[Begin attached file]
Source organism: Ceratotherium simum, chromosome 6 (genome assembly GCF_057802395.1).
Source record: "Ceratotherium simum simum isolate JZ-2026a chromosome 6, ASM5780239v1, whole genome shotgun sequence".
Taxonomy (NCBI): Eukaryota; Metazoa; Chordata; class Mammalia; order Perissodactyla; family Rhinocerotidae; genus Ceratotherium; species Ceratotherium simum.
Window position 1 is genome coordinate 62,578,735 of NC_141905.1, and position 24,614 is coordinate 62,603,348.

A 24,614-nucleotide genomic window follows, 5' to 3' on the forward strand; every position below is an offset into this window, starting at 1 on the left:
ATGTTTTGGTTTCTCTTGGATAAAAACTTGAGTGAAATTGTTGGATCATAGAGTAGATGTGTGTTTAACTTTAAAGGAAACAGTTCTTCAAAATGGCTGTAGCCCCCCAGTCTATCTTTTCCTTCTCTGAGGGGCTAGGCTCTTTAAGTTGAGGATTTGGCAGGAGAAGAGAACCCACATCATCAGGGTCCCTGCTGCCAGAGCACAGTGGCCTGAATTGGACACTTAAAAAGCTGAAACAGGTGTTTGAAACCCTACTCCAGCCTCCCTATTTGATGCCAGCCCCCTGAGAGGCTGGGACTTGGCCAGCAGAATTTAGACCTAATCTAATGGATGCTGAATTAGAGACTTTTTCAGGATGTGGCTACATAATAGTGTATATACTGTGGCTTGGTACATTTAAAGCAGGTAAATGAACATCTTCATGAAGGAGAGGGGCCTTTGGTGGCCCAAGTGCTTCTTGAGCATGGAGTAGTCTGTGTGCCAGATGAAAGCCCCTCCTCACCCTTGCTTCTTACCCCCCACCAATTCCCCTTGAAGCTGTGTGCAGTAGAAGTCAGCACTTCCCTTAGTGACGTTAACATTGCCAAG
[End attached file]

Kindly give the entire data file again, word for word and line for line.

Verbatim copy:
Source organism: Ceratotherium simum, chromosome 6 (genome assembly GCF_057802395.1).
Source record: "Ceratotherium simum simum isolate JZ-2026a chromosome 6, ASM5780239v1, whole genome shotgun sequence".
Taxonomy (NCBI): Eukaryota; Metazoa; Chordata; class Mammalia; order Perissodactyla; family Rhinocerotidae; genus Ceratotherium; species Ceratotherium simum.
Window position 1 is genome coordinate 62,578,735 of NC_141905.1, and position 24,614 is coordinate 62,603,348.

A 24,614-nucleotide genomic window follows, 5' to 3' on the forward strand; every position below is an offset into this window, starting at 1 on the left:
ATGTTTTGGTTTCTCTTGGATAAAAACTTGAGTGAAATTGTTGGATCATAGAGTAGATGTGTGTTTAACTTTAAAGGAAACAGTTCTTCAAAATGGCTGTAGCCCCCCAGTCTATCTTTTCCTTCTCTGAGGGGCTAGGCTCTTTAAGTTGAGGATTTGGCAGGAGAAGAGAACCCACATCATCAGGGTCCCTGCTGCCAGAGCACAGTGGCCTGAATTGGACACTTAAAAAGCTGAAACAGGTGTTTGAAACCCTACTCCAGCCTCCCTATTTGATGCCAGCCCCCTGAGAGGCTGGGACTTGGCCAGCAGAATTTAGACCTAATCTAATGGATGCTGAATTAGAGACTTTTTCAGGATGTGGCTACATAATAGTGTATATACTGTGGCTTGGTACATTTAAAGCAGGTAAATGAACATCTTCATGAAGGAGAGGGGCCTTTGGTGGCCCAAGTGCTTCTTGAGCATGGAGTAGTCTGTGTGCCAGATGAAAGCCCCTCCTCACCCTTGCTTCTTACCCCCCACCAATTCCCCTTGAAGCTGTGTGCAGTAGAAGTCAGCACTTCCCTTAGTGACGTTAACATTGCCAAG